The Federal Reserve Bank of New York works to promote sound and well-functioning financial systems and markets through its provision of industry and payment services, advancement of infrastructure reform in key markets and training and educational support to international institutions.
Regional & Community Outreach connects the Bank to Main Street via structured dialogues and two-way conversations on small business, mortgages, and household credit.
Economic Education improves public knowledge about the Federal Reserve System, monetary policy implementation, and promoting financial stability through the Museum and programs for K-16 students and educators, and the community.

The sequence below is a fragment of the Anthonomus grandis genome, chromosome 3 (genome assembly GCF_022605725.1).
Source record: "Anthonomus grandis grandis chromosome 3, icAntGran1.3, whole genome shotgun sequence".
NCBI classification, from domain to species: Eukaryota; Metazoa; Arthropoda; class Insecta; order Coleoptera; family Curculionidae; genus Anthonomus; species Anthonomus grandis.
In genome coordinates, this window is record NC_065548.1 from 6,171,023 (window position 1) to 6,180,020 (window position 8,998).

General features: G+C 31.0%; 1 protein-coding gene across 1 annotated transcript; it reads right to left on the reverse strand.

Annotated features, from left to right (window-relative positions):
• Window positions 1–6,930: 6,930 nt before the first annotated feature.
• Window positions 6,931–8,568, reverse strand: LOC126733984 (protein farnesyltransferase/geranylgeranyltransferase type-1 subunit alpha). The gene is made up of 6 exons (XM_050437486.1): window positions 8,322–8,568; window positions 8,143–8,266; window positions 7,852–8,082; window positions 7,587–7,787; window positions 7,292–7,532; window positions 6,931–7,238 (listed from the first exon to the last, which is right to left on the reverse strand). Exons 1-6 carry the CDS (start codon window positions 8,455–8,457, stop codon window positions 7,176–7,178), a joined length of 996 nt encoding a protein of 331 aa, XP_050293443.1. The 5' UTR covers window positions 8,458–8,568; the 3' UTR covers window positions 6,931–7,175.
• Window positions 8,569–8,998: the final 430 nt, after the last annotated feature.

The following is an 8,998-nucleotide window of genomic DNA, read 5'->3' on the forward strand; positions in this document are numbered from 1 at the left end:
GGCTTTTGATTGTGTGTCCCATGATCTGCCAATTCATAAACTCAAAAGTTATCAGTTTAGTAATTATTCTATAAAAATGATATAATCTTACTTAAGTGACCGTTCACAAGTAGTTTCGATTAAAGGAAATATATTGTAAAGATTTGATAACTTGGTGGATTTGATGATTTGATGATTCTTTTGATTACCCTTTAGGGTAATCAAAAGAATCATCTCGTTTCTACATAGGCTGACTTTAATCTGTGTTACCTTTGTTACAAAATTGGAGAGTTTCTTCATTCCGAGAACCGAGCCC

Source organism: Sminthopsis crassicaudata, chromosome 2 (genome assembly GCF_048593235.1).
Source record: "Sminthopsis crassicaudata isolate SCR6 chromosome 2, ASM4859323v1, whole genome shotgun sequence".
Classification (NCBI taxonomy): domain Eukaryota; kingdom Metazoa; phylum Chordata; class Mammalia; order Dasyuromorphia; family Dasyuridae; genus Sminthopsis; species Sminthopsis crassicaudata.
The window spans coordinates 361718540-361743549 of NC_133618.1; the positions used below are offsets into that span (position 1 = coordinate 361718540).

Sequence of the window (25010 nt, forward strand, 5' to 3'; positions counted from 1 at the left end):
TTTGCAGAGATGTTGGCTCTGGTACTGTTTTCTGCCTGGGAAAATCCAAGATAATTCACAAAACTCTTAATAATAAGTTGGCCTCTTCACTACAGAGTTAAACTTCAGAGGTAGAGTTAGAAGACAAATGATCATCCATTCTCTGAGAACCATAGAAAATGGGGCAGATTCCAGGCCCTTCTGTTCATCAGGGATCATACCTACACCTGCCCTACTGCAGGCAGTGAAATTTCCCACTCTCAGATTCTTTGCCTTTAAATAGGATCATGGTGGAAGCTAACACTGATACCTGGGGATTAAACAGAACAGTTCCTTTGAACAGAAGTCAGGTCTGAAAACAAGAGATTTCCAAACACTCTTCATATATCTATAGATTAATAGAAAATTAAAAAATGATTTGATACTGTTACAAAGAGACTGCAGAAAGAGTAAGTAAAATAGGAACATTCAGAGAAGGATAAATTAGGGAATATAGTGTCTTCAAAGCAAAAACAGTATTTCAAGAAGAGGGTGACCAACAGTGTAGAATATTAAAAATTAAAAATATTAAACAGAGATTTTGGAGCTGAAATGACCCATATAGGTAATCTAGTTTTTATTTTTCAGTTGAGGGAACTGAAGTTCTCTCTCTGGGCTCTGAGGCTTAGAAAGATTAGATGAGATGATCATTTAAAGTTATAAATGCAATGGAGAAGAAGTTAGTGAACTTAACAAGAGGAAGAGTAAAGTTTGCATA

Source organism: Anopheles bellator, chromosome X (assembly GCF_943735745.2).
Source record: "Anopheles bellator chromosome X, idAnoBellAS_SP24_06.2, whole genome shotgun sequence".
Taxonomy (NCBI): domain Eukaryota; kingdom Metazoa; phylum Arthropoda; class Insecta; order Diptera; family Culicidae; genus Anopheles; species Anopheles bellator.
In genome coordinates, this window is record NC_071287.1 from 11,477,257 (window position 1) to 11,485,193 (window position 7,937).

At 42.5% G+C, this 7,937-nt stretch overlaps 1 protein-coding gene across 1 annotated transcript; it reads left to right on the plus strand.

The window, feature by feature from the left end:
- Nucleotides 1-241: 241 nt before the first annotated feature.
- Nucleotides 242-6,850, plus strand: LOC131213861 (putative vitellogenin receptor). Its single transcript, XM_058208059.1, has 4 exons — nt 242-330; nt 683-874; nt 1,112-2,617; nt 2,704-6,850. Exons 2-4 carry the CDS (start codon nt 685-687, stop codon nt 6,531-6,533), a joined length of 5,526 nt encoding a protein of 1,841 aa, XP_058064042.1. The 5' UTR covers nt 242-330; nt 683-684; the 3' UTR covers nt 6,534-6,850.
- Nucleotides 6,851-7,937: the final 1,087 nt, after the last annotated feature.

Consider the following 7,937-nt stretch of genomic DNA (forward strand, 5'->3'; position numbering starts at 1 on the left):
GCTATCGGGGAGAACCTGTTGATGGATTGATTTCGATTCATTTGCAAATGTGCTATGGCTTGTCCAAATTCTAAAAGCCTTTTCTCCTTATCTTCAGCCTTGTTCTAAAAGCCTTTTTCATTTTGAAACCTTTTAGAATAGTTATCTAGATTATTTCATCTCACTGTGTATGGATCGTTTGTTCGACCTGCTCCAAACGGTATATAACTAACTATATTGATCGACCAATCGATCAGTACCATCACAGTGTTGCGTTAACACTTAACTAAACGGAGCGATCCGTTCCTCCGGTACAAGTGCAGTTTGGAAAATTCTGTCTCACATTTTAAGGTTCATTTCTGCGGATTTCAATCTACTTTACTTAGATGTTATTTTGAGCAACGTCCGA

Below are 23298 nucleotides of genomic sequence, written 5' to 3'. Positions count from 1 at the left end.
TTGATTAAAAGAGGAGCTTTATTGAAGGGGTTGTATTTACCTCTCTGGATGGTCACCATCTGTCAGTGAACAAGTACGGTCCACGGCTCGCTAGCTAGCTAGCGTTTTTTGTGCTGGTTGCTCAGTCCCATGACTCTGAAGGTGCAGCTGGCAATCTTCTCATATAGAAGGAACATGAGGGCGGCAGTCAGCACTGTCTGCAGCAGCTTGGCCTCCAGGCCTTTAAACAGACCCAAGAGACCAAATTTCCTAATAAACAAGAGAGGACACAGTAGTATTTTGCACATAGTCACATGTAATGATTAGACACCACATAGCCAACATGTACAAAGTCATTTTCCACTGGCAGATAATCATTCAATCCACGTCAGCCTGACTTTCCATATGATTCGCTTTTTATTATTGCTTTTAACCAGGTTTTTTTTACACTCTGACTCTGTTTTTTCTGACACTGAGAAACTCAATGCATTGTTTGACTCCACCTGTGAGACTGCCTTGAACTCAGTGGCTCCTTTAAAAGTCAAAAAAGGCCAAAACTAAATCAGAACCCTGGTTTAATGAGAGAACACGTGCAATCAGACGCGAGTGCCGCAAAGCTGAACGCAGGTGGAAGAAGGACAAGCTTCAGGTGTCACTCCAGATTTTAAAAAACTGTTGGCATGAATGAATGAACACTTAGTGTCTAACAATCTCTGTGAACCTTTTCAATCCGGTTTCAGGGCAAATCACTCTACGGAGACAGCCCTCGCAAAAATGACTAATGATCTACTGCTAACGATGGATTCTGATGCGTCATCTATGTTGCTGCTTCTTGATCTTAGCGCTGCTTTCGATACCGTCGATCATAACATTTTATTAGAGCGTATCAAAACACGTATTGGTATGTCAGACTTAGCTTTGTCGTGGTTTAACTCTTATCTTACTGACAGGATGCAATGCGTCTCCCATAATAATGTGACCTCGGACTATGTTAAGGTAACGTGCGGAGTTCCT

The increased spending on security by the public and private sectors in response to September11 could have important effects on the U.S. economy. Sizable government expenditures, for example, could trigger a rise in the cost of capital and wages and a reduction in investment and employment in the private sector, while large-scale spending by businesses could hamper firm productivity. This article attempts to quantify the likely effects of homeland security expenditures on the economy. It suggests that the total amount of public- and private-sector spending will be relatively small: the annual direct costs of the homeland security efforts are estimated to be $72billion, or 0.66percent of GDP in 2003. In the private sector, homeland security expenses are estimated to lower labor productivity levels by at most 1.12percent. Therefore, the reallocation of resources associated with homeland security is unlikely to have any large and long-lasting effects on the U.S. economy.